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The Fitness Zone

Simple Exercises To Improve Your Strength As A Massage Therapist
June 17, 2019

Massage therapy is a demanding job. It’s physical. And you need to be in your best physical state in order to ensure your clients are getting the best possible service.

But looking after yourself whilst improving your strength and wellbeing isn’t as easy as it sounds. Lucky for you, we’ve got some tips and tricks to ensure your hand, neck and shoulder strength are top notch.

How massage therapists should care for their hands

When you’re a massage therapist, your hands are your livelihood, so if they’re injured or struggling, you won’t be able to do your job properly, if at all. Importantly, it’s not uncommon for massage therapists to suffer from injuries, especially in your hands, wrists and arms. This is simply because of the nature of the job and the physical strain your hands take.

According to a recent survey, the areas where massage therapists felt the most amount of pain after giving a massage were in the wrist and thumbs. While this is often caused by improper technique, it can also just be your hands tiring from the amount of pressure you’re putting them under. That’s why it’s so important to ensure your hands are as strong as possible.

As the saying goes, the best cure is prevention, and there are plenty of things you can do to ensure you don’t end up with injured hands.

6 hand exercises for massage therapists

By incorporating some simple exercises into your daily routine, you can strengthen your hands and arms to ensure you don’t fall victim to injuries.

  1. 1.  Warm up your hands and fingers by shaking them vigorously for about 10 seconds.
  2. 2.  Clasp your hands together, turn your hands over so your palms are facing away from your body. Then straighten your arms, pressing your hands away from you. Hold for 30 seconds. Repeat three times.
  3. 3.  Holding a tennis ball in your left hand, rest your forearm on a table or bench. Squeeze the tennis ball for five seconds, then release. Repeat 10 times and then switch to your right hand.
  4. 4.  In a seated position, rest your hands on your thighs with your palms facing upwards. Close both hands into a fist (don’t clench too tightly). Bend your wrists, raising them towards your body. Hold this for 10 seconds. Release and open your fingers wide. Repeat 10 times.
  5. 5.  Stimulate circulation by massaging each finger from the knuckles to the fingertips for around 10 seconds.
  6. 6.  Holding your fists at chest level, rotate both hands clockwise for 10 seconds, then go anticlockwise for another 10.

How massage therapists should care for their neck and shoulders

Any good massage therapist will tell you that most of their strength comes from their legs and core. However, as a massage therapist, you’ll still be using your neck and shoulders during every single appointment.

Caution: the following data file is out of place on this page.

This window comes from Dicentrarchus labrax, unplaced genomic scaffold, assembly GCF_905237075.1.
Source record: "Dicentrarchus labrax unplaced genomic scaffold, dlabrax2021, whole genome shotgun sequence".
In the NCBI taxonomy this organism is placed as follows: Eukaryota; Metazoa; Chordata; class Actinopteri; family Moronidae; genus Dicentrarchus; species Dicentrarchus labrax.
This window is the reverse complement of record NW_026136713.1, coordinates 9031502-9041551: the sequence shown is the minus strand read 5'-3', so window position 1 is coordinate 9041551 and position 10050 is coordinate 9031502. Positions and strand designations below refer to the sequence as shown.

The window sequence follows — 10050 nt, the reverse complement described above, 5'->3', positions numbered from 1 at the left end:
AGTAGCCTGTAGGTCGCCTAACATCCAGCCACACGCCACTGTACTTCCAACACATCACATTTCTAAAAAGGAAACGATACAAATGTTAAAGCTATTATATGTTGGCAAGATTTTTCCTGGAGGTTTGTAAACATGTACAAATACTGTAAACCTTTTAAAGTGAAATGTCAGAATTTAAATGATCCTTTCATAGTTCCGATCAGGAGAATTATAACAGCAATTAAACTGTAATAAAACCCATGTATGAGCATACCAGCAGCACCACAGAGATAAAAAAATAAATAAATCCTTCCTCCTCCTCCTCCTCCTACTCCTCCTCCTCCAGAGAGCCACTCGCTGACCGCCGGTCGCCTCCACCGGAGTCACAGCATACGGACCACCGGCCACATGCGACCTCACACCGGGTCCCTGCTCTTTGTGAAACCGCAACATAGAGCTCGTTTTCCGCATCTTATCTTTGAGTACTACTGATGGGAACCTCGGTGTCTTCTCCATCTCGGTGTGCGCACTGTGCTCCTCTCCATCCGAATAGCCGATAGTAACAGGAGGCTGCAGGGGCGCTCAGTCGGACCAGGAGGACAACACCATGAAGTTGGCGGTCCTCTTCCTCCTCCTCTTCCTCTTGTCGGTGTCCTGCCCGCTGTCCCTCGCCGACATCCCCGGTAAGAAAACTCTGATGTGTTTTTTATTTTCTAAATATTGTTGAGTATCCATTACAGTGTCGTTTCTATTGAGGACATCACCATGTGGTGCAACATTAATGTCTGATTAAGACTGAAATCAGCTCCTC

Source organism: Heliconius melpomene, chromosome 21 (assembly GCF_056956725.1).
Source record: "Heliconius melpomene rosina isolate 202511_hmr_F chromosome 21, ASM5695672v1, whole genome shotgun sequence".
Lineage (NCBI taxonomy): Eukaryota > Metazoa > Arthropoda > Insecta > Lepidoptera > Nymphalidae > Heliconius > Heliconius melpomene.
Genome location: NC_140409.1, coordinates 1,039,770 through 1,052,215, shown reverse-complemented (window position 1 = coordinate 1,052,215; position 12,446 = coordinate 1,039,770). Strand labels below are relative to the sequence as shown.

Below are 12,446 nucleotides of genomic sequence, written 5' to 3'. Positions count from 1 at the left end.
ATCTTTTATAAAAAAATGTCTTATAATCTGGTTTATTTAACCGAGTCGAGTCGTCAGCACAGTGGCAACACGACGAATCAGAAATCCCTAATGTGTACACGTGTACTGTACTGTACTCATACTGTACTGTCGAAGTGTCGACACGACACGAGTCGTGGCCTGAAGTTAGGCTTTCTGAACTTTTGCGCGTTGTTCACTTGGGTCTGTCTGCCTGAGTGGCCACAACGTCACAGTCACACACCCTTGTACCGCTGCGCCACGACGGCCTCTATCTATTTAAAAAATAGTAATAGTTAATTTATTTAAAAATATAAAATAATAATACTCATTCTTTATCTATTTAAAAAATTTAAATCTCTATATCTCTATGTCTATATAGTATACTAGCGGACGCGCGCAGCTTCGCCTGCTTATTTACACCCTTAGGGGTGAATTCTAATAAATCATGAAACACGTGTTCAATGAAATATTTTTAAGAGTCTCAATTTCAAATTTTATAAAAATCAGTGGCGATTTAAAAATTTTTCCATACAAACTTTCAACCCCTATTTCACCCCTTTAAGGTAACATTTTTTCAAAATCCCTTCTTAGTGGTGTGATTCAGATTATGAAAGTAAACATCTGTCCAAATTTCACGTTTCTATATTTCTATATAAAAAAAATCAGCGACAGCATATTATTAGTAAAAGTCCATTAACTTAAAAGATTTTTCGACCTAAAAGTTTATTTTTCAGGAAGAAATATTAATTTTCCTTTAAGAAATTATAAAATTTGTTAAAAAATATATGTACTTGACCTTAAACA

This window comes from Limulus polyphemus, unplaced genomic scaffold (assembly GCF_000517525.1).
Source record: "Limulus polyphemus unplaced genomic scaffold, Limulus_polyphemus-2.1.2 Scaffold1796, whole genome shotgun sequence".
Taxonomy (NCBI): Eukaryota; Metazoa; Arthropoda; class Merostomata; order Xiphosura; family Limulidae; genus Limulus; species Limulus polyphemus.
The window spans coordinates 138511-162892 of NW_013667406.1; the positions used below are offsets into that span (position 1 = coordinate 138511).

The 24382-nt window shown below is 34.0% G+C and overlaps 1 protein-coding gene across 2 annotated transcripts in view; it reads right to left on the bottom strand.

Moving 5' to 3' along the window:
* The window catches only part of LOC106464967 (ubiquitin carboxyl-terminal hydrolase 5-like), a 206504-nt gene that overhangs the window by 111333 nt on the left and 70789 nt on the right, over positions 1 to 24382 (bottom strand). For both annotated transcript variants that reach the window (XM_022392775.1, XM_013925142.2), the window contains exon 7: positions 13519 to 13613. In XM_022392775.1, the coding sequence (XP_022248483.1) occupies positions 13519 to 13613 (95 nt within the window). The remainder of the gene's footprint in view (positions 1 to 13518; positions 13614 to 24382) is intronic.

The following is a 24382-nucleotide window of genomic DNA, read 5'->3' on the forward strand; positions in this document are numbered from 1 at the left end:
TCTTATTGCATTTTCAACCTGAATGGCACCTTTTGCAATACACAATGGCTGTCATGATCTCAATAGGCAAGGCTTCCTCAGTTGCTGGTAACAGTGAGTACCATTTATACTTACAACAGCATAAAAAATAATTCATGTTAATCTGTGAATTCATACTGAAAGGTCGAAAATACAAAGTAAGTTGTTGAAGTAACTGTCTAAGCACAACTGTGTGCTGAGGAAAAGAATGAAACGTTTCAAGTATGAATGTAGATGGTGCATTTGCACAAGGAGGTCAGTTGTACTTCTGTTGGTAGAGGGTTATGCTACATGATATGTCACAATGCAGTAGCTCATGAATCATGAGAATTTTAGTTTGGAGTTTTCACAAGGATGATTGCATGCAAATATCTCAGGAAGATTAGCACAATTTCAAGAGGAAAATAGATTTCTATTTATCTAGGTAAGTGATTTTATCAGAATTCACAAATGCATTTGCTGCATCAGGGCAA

Given massage therapists spend so much time on their feet, it’s easy to slip into bad posture which can result in discomfort and indeed, injury.

3 back exercises for massage therapists

There are, of course, several things you can do to ensure you avoid any injury to your neck or shoulders.

    How massage therapists can prevent injuring themselves

    Remember, ensuring your body is agile and injury-free is important, but don’t take exercise too far. Exercising with your job as a massage therapist in mind if important, but it’s just as vital to avoid exercises that can be damaging or painful. Generally speaking, avoid exercises that put too much pressure on your body, require repetitive movements or put your body into awkward postures. 

    On top of the exercising and looking after your body, there are things you can do to strengthen your body and hands during the day.

    1. 1.  Understand how many massages you can effectively perform in a day and don’t exceed this.
    2. 2.  Take a 10 to 15-minute break in between massage treatments.
    3. 3.  Warm up before the day and cool down at the end.
    4. 4.  Make sure you get plenty of sleep, prioritise your nutrition and ensure you’re getting plenty of water.
    5. 5.  Remember to breathe. So often, people hold their breath while concentrating and this can happen as a massage therapist too. Throughout each session, remember to take notice of your breathing and your body. Deepen your breath while you’re working as this will help to relax your body further.

    It’s all about working smarter, not harder.

    Looking for a massage therapy course near you?

    Ready to take the next step in your career as a qualified massage therapist? The Australian Institute of Fitness offers several massage therapy courses to provide our students with a practical and comprehensive education. You can choose to study one of the following massage courses:

    1. Remedial Massage Therapist - Hlt52015 Diploma Of Remedial Massage
    2. Massage Therapist - Hlt42015 Certificate Iv In Massage Therapy
    3. Massage Essentials
    This content is not intended to be used as individual health or fitness advice divorced from that imparted by medical, health or fitness professionals. Medical clearance should always be sought before commencing an exercise regime. The Institute and the authors do no take any responsibility for accident or injury caused as a result of this information.

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